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Carthage: The First Genocide

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Janessa Halls

on 4 June 2015

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Transcript of Carthage: The First Genocide

Rome
Carthage
Current International Laws
Time Period
Third Punic war , 149-146 BCE
Conflict between Rome and Carthage - 246- 146 BCE
The Genocide of Carthage
The Roman Ultra-nationalist
Cato the Elder

After the Third Punic War
Third Punic War Battle Strategies
Carthage: The First Genocide
Nationalism
-
Loyalty or devotion to a nation a promotion of beliefs.



Ultra-nationalism
-
Extreme
nationalism with the belief that ones nation is above all other nations.
What Is Ultra-nationalism and Genocide?
Genocide
-"A coordinated plan of different actions aiming at the destruction of the life of nation groups, with the aim of annihilation of the groups themselves." - Raphael Lemkin
Deliberate destruction
of a racial, cultural, or political group
Situation
Rome
declared war on Carthage
three
times (called the
Punic wars
), which took over a hundred years to fight that resulted in the
intended and complete destruction of Carthage
.
Throughout the Punic wars Carthage lost many resources while Rome gained lots of power and resources.
All About Rome (Before 264 BCE)
While Carthage was a super power
Rome was an unimportant state in Italy
.
Nationalistic Roman powers began to grow and with that the imperialistic
Roman republic
was born.
Once Rome had spread its powerful empire over Italy and had confidence in battle strategy, the leaders felt they could take Carthage to
gain more resources
and trade routes.
Rome During the Third Punic War
Rome had tons of
power
in the
Mediterranean sea
.
Rome had very ultra-nationalistic leaders such as
Cato the Elder
& the battle commander
Scipio Aemilianus

Roman leaders believed that Carthage needed to be destroyed so that Carthage can not come back into power.
Marcus Porclus Cato
- He is Roman statesman
- Cato came into power because he was a brave soldier(in the second Punic war), the Roman government needed his counsel.
- He strongly believed that the Roman republic
deserved more power than Carthage
- To the point that Cato advised the government that Carthage needed to be destroyed.

Cato concluded every speech with three Greek words (four English words):
"Carthage must be destroyed!"
All About Carthage (before 264 BCE)
Carthaginian republic
was that biggest
super power
around the Mediterranean sea at that time in history.
They had a very
powerful navy
and control over
territory
around the sea.
The city of Carthage was extremely wealthy because of control over the Mediterranean
trade routes
.
Carthage During the third Punic Wars
The trading routes and huge pieces of territory were taken by Rome and Carthage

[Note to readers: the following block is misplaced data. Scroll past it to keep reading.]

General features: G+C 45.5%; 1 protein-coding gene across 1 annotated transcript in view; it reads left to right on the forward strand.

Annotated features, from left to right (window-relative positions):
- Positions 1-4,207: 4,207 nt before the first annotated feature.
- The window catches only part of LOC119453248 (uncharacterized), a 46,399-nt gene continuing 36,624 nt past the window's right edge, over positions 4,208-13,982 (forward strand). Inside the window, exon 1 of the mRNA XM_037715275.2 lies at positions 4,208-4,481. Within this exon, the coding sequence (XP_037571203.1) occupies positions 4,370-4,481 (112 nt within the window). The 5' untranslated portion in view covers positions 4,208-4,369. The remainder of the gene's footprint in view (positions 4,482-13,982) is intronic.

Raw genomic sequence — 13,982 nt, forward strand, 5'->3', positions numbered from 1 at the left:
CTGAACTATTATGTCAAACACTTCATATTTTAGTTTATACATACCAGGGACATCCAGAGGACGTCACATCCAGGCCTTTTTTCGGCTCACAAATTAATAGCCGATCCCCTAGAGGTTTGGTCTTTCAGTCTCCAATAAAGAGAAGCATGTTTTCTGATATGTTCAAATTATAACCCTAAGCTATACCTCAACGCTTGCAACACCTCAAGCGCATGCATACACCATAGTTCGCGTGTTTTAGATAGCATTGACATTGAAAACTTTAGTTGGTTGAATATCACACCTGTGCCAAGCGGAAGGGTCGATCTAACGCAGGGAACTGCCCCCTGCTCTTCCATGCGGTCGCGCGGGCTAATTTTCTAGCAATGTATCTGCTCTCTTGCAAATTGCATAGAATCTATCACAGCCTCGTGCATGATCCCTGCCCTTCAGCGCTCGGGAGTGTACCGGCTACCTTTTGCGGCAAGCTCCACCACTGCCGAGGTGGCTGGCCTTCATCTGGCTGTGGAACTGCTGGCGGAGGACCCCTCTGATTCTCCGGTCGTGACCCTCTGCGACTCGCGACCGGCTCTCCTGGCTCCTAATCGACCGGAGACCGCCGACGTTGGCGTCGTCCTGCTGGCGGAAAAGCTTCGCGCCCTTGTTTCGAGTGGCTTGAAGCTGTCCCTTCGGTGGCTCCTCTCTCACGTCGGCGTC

lost all their wealth
.
The
navy was demolished
after the first two Punic wars.
The people of Carthage were starving during the war because
no resources were available
.
Carthage's war strategies where to make as many
weapons
as possible and plan to have men fight while they were quarantined in the city. - By using that strategy, Carthage managed to
keep Rome from invading for about two years
.
Once Rome broke through the walls, the b
attle strategy collapsed
, the men fought and women and children hid in buildings that were eventually burned down.
The Romans' war strategies where to invade Carthage, burn down the city (including library and courthouse), kill all men, and have Hansdrubal surrender -Scipio's pre battle words:

"All of you spread fear, flight, and terror in the city of Carthage"
Impact On History
The
United General Assembly
approved the "Convention on the Prevention and Punishment of the Crime of Genocide" on December 9th 1948. All countries associated are now involved in the
prevention
and punishment of all actions of genocide.
"The Roman statute of international Criminal court" this law specifically applies to the serious
attacks on human dignity
or any form of humiliation. This law covers a huge range of scenarios such as murder, punishment, racial or religious aggression.
Roman battle commander: Publius Cornelius Scipio Aemilianus Africanus Numantinus (younger) -
Scipio
Carthage battle commander: Hasdrubal the Boetharch -
Hasdrubal
The city of Carthage was
completely destroyed
- all documents, houses, naval dock, and important buildings destroyed.

All men
were killed and
50,000
women and children were sold into
slavery
.
Hasdrubal
surrendered
to Scipio, brought to Rome as prisoner, and was later allowed to live in peace.
The Carthaginian Republic was destroyed, and all territory was in Rome's control. Then was named the
Roman province of Africa
.
Later, Carthage was rebuilt as a Roman city.
The largest impact on history was when the Carthaginian library was burned down,
all documents were also burned
- so there is no history written from the
Carthaginian perspective
- it is all written from a Roman perspective.
Being the first recorded genocide, it was also
meant to be last
- the rest of the world was supposed to see that genocide is not the answer
Because the Carthaginian culture was destroyed and this genocide did not prevent future genocides, this event shows how
immoral
and
ineffective
the genocide of Carthage was.
Bibliography
http://www.forumromanum.org/history/morey14.html
http://en.wikipedia.org/wiki/Punic_Wars

http://en.wikipedia.org/wiki/Genocide_Convention
http://en.wikipedia.org/wiki/Crimes_against_humanity
http://classroom.synonym.com/genocide-ancient-greece-21578.html
http://www.ancient.eu/article/485/
http://imperialethics.blogspot.ca/2011/02/genocide-of-carthage-vs-genocide-of.html
YouTube video: Search:
Carthage: The Roman Holocaust
https://www.questia.com/library/journal/1G1-127009576/cato-the-elder-and-the-destruction-of-carthage
Full transcript